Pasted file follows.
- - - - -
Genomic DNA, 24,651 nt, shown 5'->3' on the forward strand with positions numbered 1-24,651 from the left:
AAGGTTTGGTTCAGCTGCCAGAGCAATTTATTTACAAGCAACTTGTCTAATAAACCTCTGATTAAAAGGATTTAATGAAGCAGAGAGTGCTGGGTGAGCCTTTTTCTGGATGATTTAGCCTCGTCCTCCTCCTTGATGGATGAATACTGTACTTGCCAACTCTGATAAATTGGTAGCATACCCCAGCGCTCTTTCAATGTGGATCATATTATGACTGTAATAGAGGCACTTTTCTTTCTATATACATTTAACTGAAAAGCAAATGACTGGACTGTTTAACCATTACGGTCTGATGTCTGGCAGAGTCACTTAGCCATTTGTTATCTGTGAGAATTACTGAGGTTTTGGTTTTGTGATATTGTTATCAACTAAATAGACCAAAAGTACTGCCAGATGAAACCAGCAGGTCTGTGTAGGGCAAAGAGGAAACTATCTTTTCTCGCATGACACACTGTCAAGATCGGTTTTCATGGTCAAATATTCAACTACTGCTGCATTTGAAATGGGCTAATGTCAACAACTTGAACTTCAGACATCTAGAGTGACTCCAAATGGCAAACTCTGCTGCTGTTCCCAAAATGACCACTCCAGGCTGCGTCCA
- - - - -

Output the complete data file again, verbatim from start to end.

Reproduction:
Genomic DNA, 24,651 nt, shown 5'->3' on the forward strand with positions numbered 1-24,651 from the left:
AAGGTTTGGTTCAGCTGCCAGAGCAATTTATTTACAAGCAACTTGTCTAATAAACCTCTGATTAAAAGGATTTAATGAAGCAGAGAGTGCTGGGTGAGCCTTTTTCTGGATGATTTAGCCTCGTCCTCCTCCTTGATGGATGAATACTGTACTTGCCAACTCTGATAAATTGGTAGCATACCCCAGCGCTCTTTCAATGTGGATCATATTATGACTGTAATAGAGGCACTTTTCTTTCTATATACATTTAACTGAAAAGCAAATGACTGGACTGTTTAACCATTACGGTCTGATGTCTGGCAGAGTCACTTAGCCATTTGTTATCTGTGAGAATTACTGAGGTTTTGGTTTTGTGATATTGTTATCAACTAAATAGACCAAAAGTACTGCCAGATGAAACCAGCAGGTCTGTGTAGGGCAAAGAGGAAACTATCTTTTCTCGCATGACACACTGTCAAGATCGGTTTTCATGGTCAAATATTCAACTACTGCTGCATTTGAAATGGGCTAATGTCAACAACTTGAACTTCAGACATCTAGAGTGACTCCAAATGGCAAACTCTGCTGCTGTTCCCAAAATGACCACTCCAGGCTGCGTCCA